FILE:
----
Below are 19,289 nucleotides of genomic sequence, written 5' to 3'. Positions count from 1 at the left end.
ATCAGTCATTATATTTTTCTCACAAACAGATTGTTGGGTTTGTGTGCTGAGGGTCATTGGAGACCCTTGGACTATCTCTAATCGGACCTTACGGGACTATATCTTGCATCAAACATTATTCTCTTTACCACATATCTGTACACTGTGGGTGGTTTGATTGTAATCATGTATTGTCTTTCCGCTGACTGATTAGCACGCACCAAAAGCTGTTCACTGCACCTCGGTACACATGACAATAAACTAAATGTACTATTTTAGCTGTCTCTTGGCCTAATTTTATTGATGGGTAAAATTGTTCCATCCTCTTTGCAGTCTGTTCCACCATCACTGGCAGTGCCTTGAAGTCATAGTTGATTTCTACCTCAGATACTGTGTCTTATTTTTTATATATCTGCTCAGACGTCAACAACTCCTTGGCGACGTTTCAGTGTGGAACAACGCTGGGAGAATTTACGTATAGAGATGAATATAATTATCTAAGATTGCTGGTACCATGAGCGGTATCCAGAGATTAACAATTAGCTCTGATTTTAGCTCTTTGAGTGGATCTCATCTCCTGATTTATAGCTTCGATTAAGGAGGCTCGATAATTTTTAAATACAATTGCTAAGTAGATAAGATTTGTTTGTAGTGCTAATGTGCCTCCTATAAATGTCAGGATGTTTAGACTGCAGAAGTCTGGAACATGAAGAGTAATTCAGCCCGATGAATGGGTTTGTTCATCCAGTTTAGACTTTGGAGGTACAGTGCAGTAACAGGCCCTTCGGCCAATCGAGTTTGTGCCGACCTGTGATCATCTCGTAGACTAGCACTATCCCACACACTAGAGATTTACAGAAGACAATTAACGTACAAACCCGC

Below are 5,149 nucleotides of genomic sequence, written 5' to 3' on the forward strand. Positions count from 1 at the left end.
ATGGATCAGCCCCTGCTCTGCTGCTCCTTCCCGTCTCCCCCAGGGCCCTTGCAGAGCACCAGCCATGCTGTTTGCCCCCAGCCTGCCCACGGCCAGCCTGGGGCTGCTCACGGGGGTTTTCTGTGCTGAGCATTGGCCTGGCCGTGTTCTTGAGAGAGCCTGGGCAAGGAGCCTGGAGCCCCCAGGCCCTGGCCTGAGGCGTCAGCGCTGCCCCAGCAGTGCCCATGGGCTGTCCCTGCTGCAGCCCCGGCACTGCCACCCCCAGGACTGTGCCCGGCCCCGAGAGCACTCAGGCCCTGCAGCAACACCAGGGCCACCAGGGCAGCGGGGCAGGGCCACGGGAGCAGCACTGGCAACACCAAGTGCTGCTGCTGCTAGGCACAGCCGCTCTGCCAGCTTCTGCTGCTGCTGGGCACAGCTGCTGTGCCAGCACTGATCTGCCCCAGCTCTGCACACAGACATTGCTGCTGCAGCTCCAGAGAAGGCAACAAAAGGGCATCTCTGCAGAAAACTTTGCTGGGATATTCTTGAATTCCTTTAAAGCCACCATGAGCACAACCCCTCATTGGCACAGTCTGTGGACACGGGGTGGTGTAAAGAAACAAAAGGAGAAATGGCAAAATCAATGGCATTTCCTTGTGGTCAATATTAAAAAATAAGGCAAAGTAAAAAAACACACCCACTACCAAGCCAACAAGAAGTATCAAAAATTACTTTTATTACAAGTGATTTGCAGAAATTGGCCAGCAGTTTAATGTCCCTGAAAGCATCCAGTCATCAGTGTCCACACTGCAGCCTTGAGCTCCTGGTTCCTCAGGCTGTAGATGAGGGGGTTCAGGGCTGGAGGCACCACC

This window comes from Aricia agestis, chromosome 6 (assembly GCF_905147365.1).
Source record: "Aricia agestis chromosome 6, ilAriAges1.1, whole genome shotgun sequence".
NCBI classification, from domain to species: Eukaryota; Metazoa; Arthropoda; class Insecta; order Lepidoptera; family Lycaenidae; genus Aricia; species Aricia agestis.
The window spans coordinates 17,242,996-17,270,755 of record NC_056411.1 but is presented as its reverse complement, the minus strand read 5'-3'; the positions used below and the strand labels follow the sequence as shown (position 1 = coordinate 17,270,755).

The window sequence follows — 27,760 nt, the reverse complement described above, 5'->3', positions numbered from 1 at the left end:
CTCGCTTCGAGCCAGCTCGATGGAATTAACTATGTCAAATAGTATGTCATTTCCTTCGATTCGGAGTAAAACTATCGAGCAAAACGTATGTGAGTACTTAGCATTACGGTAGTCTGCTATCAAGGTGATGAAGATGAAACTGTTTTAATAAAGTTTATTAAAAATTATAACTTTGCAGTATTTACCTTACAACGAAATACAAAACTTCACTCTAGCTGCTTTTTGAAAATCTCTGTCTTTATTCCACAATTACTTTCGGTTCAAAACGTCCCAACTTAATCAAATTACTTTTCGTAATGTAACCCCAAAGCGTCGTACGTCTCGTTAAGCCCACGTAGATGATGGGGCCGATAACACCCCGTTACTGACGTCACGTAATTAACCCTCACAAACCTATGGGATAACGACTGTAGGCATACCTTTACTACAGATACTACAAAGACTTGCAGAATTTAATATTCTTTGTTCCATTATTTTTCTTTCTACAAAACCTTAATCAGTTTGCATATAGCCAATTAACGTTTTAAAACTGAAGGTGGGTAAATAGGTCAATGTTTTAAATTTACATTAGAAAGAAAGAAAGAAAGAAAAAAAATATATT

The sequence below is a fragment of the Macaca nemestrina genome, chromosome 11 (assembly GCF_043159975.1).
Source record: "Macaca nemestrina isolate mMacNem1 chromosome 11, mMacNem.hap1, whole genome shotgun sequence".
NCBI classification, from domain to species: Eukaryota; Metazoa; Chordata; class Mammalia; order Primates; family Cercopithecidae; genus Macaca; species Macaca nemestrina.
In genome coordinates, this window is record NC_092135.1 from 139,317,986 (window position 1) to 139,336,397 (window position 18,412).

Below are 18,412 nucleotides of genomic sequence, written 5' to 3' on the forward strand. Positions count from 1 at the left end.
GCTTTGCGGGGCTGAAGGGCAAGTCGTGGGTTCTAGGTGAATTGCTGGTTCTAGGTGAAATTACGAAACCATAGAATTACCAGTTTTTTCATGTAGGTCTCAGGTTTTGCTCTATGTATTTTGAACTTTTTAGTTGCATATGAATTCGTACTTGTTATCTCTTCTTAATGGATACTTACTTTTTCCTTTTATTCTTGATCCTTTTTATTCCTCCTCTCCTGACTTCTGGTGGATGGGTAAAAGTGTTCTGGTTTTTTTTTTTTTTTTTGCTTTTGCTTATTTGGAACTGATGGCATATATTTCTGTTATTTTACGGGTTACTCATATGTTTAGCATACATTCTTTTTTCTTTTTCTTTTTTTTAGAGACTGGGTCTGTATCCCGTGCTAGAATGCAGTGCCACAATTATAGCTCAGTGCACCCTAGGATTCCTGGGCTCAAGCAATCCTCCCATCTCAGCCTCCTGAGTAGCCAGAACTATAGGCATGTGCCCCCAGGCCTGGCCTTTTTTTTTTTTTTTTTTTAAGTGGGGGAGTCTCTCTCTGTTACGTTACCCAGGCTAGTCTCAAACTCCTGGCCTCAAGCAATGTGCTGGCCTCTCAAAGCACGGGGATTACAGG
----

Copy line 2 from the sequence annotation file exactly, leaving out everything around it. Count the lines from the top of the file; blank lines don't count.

ATCAGTCATTATATTTTTCTCACAAACAGATTGTTGGGTTTGTGTGCTGAGGGTCATTGGAGACCCTTGGACTATCTCTAATCGGACCTTACGGGACTATATCTTGCATCAAACATTATTCTCTTTACCACATATCTGTACACTGTGGGTGGTTTGATTGTAATCATGTATTGTCTTTCCGCTGACTGATTAGCACGCACCAAAAGCTGTTCACTGCACCTCGGTACACATGACAATAAACTAAATGTACTATTTTAGCTGTCTCTTGGCCTAATTTTATTGATGGGTAAAATTGTTCCATCCTCTTTGCAGTCTGTTCCACCATCACTGGCAGTGCCTTGAAGTCATAGTTGATTTCTACCTCAGATACTGTGTCTTATTTTTTATATATCTGCTCAGACGTCAACAACTCCTTGGCGACGTTTCAGTGTGGAACAACGCTGGGAGAATTTACGTATAGAGATGAATATAATTATCTAAGATTGCTGGTACCATGAGCGGTATCCAGAGATTAACAATTAGCTCTGATTTTAGCTCTTTGAGTGGATCTCATCTCCTGATTTATAGCTTCGATTAAGGAGGCTCGATAATTTTTAAATACAATTGCTAAGTAGATAAGATTTGTTTGTAGTGCTAATGTGCCTCCTATAAATGTCAGGATGTTTAGACTGCAGAAGTCTGGAACATGAAGAGTAATTCAGCCCGATGAATGGGTTTGTTCATCCAGTTTAGACTTTGGAGGTACAGTGCAGTAACAGGCCCTTCGGCCAATCGAGTTTGTGCCGACCTGTGATCATCTCGTAGACTAGCACTATCCCACACACTAGAGATTTACAGAAGACAATTAACGTACAAACCCGC